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Banned Books Week 4 Teens: Banned Books Week

Every year at the end of September, the American Library Association (ALA) sponsors a week long awareness campaign that celebrates the freedom to read. This is a guide for teens who want to learn more about Banned Books Week.

Mrs. Librarian Lady's Favorite Banned Books

The Witches by Roald Dahl

"Down with children! Do them in!
Boil their bones and fry their skin!
Bish them,
sqwish them, bash them, mash them!
Break them, shake them, slash them, smash them!
Offer chocs with magic powder!
Say "Eat up" then say it louder.
Cram them full of sticky eats,
Send them home still guzzling sweets.
And in the morning little fools,
Go marching off to separate schools.
A girl feels sick and goes all pale.
She yells:"Hey look! I've grown a tail!"
A boy
whos standing next to her
Screams, "Help I think I'm growing fur!"
Another shouts, "We look like freaks!

There's wiskers
growing on our cheeks!"
A boy who was very tall
Cries out: "Whats wrong, I'm growing small!"
Four tiny legs begin to sprout
From everybody round about.
And all at once, all in a trice,
There are no children! Only MICE!

The Grand High Witch, The Witches by Roald Dahl

Why Banned Books Week?


Banned Books Week is a national celebration that focuses on the freedom to read. The main idea of celebrating is to remind everyone that no matter what their age is, they have the right to read the books and materials they choose to read.  Banned Books Week was launched in 1982 by the American Library Association when they noticed a large number of books being taken out of schools and libraries.  Every year, hundreds of libraries around the country celebrate Banned Books Week by putting up displays of books that have been challenged or banned from a school, bookstore, or library. Some libraries host events in their library and read parts from their favorite banned books.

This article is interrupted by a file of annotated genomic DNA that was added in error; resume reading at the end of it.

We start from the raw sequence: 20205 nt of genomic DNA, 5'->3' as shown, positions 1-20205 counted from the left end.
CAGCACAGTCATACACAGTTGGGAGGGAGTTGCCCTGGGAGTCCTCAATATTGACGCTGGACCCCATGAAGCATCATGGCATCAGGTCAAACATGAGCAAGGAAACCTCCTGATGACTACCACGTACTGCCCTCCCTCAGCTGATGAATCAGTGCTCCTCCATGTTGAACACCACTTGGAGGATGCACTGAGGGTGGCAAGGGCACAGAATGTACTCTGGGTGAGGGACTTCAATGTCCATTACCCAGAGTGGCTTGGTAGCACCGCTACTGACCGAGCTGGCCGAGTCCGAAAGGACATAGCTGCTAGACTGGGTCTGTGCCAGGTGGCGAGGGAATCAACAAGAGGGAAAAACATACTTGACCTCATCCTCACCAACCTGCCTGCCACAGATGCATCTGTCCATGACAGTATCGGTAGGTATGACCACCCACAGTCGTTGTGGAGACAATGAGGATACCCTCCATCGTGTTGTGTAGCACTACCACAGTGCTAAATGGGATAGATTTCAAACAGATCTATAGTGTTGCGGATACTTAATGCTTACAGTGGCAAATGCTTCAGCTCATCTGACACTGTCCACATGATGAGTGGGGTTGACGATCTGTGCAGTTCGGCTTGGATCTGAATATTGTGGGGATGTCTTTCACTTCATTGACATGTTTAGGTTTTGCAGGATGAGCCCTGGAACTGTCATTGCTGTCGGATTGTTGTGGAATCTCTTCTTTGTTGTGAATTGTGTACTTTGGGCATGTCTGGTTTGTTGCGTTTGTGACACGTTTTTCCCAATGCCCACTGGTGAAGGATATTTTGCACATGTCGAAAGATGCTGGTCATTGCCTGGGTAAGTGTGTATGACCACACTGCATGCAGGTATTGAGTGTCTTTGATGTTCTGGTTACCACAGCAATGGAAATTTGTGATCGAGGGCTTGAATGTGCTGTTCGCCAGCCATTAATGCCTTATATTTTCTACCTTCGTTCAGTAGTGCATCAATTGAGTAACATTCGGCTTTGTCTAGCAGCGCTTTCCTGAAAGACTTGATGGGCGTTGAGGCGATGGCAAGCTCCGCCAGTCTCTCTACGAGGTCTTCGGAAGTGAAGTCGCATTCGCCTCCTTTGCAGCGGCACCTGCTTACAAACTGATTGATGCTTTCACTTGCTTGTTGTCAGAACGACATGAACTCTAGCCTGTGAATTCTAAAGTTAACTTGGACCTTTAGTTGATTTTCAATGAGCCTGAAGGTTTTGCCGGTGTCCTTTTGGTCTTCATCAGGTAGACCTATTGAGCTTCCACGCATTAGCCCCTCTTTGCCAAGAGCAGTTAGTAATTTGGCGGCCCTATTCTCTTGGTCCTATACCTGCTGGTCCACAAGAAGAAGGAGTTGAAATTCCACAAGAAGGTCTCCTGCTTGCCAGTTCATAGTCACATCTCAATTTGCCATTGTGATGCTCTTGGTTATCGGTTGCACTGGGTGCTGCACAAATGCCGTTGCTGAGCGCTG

Librarians across the country use Banned Books Week each year to teach the importance of the freedom to read and the power of literature. The books featured on the Top 100 Challenged list have been targeted throughout for many different reasons.  According to the American Library Association, when people want to remove books from libraries they usually do this with the best intentions.  They want to protect others from difficult ideas and information. 

Mrs. Librarian Lady's Favorite Banned Books

The Outsiders by S.E. Hinton

"I wanted to cry, but Greasers don't cry in front of strangers. Some of us never cry at all. Like Dally and Two-Bit and Tim Shepard--they forgot how at an early age." Pony Boy, The Outsiders by S.E. Hinton

Words Have Power


Are you looking for a way to celebrate your freedom to read during Banned Books Week? Consider participating in the Banned Books Virtual Read-out!

Since the inception of Banned Books Week in 1982, libraries and bookstores throughout the country have staged local read-outs—a continuous reading of banned/challenged books—as part of their activities. Now in it's sixth year (2016), readers from around the world can participate in the Banned Books Virtual Read-Out by creating videos proclaiming the virtues of the freedom to read that will be featured on a dedicated YouTube channel.

Check out the criteria. Submit your video by filling out this form. You can submit videos at any time of the year!

Mrs. LIbrarian Lady's Favorite Banned Books

The Catcher in the Rye by J.D. Salinger

“I am always saying "Glad to've met you" to somebody I'm not at all glad I met. If you want to stay alive, you have to say that stuff, though.”Holden Caulfield, Catcher in the Rye by J.D. Salinger